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Dombey And Son



I cannot forego my usual opportunity of saying
farewell to my readers in this greetingplace,
though I have only to acknowledge the unbounded
warmth and earnestness of their sympathy in every
stage of the journey we have just concluded.

If any of them have felt a sorrow in one of the
principal incidents on which this fiction turns, I
hope it may be a sorrow of that sort which endears
the sharers in it, one to another. This is not
unselfish in me. I may claim to have felt it, at least
as much as anybody else; and I would fain be
remembered kindly for my part in the experience.

Twenty-Fourth March, 1848.


I make so bold as to believe that the faculty (or the habit) of
correctly observing the characters of men, is a rare one. I have not
even found, within my experience, that the faculty (or the habit) of
correctly observing so much as the faces of men, is a general one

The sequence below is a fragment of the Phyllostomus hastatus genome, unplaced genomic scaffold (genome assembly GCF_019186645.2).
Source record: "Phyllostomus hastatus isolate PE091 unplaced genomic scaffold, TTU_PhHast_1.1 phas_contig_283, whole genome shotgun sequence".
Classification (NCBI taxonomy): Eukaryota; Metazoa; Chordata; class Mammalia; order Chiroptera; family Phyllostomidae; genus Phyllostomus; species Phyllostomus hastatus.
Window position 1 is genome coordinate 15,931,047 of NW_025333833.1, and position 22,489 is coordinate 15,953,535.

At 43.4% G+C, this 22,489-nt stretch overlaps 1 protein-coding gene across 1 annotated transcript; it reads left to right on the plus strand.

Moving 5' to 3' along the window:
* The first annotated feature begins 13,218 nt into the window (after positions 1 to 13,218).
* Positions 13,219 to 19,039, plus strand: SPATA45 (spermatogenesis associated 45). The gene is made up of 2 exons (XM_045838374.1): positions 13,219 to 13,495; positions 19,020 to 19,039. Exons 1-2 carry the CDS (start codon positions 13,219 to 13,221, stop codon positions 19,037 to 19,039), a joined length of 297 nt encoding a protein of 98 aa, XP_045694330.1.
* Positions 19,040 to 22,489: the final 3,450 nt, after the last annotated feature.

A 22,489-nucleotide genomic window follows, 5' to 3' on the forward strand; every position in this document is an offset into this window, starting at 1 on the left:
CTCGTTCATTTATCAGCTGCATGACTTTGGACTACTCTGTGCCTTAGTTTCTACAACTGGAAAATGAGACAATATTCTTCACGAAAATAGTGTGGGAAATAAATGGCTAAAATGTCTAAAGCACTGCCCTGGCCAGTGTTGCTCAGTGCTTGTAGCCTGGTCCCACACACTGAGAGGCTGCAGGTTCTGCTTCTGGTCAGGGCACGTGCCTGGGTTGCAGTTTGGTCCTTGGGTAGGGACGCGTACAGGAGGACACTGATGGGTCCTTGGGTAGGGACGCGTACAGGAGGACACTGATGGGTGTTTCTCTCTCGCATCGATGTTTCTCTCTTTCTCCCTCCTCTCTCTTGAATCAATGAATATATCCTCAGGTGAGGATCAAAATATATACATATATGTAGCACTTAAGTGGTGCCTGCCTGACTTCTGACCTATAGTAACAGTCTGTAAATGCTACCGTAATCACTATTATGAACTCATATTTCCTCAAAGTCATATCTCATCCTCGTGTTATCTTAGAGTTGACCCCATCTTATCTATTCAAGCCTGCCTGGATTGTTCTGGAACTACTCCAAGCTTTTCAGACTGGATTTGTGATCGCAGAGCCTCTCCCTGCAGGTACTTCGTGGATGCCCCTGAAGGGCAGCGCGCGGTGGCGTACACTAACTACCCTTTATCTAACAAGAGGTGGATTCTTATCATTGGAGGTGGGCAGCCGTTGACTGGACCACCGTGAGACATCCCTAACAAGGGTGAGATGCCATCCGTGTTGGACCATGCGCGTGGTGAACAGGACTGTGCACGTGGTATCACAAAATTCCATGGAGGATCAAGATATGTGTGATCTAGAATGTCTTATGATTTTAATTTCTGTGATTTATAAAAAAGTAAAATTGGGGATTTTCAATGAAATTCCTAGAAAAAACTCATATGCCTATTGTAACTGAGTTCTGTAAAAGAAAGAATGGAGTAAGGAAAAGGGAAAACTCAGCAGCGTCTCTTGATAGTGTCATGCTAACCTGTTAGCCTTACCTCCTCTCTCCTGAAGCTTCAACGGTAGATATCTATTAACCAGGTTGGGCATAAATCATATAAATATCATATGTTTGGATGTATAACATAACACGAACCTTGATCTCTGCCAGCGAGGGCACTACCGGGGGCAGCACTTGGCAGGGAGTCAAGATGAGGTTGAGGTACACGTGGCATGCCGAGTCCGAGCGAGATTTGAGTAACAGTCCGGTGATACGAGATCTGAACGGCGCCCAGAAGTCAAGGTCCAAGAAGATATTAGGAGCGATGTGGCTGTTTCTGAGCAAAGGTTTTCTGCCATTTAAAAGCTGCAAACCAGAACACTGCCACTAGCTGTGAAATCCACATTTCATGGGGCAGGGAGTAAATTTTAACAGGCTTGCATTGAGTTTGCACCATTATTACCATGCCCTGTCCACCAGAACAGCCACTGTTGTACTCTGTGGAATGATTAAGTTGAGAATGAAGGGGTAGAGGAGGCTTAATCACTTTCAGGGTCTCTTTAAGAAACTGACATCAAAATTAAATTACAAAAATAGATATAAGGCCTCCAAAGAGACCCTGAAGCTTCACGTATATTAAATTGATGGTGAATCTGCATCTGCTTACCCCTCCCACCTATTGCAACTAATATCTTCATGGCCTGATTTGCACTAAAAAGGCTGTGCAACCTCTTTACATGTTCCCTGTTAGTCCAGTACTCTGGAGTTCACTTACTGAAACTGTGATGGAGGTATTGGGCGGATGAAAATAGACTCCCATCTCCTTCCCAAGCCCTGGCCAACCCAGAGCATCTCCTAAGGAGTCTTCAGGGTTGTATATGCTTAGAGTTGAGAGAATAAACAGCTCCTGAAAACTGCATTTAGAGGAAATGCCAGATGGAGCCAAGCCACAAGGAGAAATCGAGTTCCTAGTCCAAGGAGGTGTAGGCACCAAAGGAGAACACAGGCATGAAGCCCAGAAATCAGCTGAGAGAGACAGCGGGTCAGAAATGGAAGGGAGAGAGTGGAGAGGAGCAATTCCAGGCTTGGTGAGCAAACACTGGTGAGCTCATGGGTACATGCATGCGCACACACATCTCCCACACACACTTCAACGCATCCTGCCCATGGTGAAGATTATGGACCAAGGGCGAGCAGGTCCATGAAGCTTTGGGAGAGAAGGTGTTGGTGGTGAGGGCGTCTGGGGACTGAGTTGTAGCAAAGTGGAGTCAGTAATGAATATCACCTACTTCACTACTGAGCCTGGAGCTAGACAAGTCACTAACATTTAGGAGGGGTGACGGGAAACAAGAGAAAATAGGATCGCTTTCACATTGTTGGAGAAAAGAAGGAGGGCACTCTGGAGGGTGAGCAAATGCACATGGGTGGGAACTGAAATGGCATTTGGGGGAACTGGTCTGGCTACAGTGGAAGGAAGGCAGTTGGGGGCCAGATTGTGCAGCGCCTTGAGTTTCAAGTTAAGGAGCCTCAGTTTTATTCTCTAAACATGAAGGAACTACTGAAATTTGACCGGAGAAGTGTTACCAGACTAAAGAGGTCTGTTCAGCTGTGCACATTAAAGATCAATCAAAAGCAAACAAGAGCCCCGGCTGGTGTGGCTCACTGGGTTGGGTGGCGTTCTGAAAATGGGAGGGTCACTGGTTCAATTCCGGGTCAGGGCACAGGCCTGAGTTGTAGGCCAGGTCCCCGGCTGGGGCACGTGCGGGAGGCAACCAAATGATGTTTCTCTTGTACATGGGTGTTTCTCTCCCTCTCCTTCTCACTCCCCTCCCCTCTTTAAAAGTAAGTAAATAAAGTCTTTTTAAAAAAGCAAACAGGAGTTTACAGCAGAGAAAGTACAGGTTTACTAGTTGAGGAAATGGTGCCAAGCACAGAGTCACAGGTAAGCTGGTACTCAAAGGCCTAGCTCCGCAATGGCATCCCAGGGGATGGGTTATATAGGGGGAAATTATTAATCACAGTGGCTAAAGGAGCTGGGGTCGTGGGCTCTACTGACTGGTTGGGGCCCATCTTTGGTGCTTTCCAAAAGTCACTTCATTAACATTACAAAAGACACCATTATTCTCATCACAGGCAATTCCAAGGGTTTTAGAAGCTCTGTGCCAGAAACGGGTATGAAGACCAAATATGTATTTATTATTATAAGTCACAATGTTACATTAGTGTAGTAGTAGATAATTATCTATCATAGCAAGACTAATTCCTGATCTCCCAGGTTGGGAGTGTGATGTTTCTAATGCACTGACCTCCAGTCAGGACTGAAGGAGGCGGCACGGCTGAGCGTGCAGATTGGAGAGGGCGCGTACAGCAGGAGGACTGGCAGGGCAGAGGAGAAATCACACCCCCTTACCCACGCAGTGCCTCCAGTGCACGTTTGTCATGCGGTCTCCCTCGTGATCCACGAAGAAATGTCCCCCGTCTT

by any means. The two commonest mistakes in judgement that I
suppose to arise from the former default, are, the confounding of
shyness with arrogance - a very common mistake indeed - and the
not understanding that an obstinate nature exists in a perpetual
struggle with itself.

Mr Dombey undergoes no violent change, either in this book, or
in real life. A sense of his injustice is within him, all along. The
more he represses it, the more unjust he necessarily is. Internal
shame and external circumstances may bring the contest to a close
in a week, or a day; but, it has been a contest for years, and is only
fought out after a long balance of victory.

I began this book by the Lake of Geneva, and went on with it
for some months in France, before pursuing it in England. The
association between the writing and the place of writing is so
curiously strong in my mind, that at this day, although I know, in
my fancy, every stair in the little midshipman's house, and could
swear to every pew in the church in which Florence was married,
or to every young gentleman's bedstead in Doctor Blimber's
establishment, I yet confusedly imagine Captain Cuttle as secluding
himself from Mrs MacStinger among the mountains of Switzerland.
Similarly, when I am reminded by any chance of what it was
that the waves were always saying, my remembrance wanders for
a whole winter night about the streets of Paris - as I restlessly did
with a heavy heart, on the night when I had written the chapter in
which my little friend and I parted company.

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